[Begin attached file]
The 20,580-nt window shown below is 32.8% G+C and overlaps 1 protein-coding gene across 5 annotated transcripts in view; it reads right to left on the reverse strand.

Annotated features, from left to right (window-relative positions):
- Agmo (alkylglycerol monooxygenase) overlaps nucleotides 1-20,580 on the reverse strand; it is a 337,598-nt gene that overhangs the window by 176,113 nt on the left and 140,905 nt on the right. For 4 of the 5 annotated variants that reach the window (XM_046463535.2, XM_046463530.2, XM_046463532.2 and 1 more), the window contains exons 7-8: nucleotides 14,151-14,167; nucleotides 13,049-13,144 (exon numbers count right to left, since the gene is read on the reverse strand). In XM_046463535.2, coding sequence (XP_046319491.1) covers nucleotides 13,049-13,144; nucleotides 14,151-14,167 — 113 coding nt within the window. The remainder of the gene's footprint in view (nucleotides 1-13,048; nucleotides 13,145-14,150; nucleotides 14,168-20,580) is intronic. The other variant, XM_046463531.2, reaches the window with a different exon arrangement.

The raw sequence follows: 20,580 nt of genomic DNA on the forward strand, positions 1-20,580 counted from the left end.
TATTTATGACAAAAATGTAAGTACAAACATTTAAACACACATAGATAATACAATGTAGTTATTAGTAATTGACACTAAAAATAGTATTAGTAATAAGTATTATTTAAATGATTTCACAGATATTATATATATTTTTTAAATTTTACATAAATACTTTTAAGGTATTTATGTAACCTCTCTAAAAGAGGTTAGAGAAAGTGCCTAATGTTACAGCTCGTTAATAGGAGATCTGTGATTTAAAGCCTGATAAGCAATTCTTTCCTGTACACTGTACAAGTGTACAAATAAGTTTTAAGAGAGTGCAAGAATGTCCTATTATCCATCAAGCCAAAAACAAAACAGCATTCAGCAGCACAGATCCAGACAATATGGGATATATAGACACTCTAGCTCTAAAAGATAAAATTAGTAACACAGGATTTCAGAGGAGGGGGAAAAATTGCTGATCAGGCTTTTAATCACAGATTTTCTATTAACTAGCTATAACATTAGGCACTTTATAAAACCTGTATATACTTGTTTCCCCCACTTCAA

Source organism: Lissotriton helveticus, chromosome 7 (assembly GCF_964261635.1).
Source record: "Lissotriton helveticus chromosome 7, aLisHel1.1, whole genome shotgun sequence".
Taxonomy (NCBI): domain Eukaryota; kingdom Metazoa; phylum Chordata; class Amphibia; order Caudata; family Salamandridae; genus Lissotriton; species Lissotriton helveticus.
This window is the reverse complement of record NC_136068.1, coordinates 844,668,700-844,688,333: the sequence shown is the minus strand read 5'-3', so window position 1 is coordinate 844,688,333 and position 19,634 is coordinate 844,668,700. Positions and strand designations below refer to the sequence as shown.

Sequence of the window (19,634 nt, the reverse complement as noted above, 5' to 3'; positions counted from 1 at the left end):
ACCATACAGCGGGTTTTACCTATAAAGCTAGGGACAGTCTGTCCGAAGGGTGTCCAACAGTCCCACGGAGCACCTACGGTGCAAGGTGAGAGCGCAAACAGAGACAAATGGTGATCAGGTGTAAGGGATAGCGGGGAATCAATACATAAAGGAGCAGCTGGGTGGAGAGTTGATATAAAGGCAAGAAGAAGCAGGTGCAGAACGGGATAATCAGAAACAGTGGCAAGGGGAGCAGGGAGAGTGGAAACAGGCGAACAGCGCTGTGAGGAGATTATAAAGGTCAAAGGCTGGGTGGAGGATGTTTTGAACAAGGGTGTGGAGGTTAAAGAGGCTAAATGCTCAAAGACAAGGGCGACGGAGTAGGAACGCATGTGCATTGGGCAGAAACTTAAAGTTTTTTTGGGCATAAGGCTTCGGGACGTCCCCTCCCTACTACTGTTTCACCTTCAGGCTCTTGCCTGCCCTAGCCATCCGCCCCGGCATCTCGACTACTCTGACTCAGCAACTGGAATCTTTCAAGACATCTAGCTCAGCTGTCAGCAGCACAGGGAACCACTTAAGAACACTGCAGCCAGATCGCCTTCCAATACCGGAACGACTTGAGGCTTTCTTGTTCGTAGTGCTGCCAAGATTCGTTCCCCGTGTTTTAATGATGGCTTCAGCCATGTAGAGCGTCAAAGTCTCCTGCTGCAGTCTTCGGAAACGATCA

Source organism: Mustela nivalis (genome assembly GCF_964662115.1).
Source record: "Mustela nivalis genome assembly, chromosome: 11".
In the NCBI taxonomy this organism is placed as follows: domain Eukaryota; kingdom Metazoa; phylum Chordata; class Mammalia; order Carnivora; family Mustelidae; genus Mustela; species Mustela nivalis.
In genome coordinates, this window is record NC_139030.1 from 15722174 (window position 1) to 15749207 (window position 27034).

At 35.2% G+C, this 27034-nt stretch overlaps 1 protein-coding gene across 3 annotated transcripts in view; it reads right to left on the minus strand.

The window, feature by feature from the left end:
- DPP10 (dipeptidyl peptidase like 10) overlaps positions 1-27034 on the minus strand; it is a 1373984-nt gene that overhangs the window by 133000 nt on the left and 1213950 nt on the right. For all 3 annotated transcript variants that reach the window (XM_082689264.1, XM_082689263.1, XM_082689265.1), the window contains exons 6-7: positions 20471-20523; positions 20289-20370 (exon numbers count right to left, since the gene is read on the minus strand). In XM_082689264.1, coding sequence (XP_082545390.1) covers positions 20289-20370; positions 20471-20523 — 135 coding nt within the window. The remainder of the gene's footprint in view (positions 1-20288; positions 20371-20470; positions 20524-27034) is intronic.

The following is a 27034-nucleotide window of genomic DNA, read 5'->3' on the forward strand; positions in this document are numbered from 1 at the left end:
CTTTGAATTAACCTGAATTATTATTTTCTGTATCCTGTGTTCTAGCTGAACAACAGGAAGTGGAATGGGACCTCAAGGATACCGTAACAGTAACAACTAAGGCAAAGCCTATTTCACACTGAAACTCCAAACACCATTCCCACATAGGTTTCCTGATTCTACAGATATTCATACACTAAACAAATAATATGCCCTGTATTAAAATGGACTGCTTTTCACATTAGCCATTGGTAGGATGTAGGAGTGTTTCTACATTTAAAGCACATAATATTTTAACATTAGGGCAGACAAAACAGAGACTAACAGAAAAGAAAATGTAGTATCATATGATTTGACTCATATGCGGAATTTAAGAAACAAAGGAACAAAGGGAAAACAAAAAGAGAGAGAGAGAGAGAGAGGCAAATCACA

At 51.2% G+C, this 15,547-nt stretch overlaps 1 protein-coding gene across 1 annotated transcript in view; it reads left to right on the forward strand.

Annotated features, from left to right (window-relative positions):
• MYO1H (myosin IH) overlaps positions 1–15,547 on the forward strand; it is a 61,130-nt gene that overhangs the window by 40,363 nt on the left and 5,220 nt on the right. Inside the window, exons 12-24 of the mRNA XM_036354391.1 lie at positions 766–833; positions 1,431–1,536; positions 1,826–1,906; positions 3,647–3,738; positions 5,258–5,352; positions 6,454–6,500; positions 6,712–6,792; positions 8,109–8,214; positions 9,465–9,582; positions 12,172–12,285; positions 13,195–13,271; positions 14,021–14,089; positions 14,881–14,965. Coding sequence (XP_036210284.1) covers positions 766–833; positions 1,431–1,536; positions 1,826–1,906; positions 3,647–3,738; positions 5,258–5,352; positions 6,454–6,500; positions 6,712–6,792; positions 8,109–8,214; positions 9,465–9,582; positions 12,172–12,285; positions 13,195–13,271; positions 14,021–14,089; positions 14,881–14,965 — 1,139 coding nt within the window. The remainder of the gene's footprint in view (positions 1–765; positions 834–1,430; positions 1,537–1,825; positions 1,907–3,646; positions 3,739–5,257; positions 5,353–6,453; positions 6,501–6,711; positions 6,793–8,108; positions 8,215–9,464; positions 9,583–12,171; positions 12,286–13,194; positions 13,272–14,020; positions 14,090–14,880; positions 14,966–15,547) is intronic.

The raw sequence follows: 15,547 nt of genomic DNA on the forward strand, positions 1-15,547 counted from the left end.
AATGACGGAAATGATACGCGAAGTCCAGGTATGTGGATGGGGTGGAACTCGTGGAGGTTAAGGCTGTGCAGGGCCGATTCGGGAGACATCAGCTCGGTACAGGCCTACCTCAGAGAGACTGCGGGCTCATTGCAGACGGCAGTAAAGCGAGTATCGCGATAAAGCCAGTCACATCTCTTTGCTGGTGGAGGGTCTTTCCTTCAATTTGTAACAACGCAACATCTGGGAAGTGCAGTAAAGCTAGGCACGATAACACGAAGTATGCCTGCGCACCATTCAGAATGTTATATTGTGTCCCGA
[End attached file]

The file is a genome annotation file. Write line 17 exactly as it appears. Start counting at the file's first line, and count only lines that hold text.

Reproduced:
The window, feature by feature from the left end: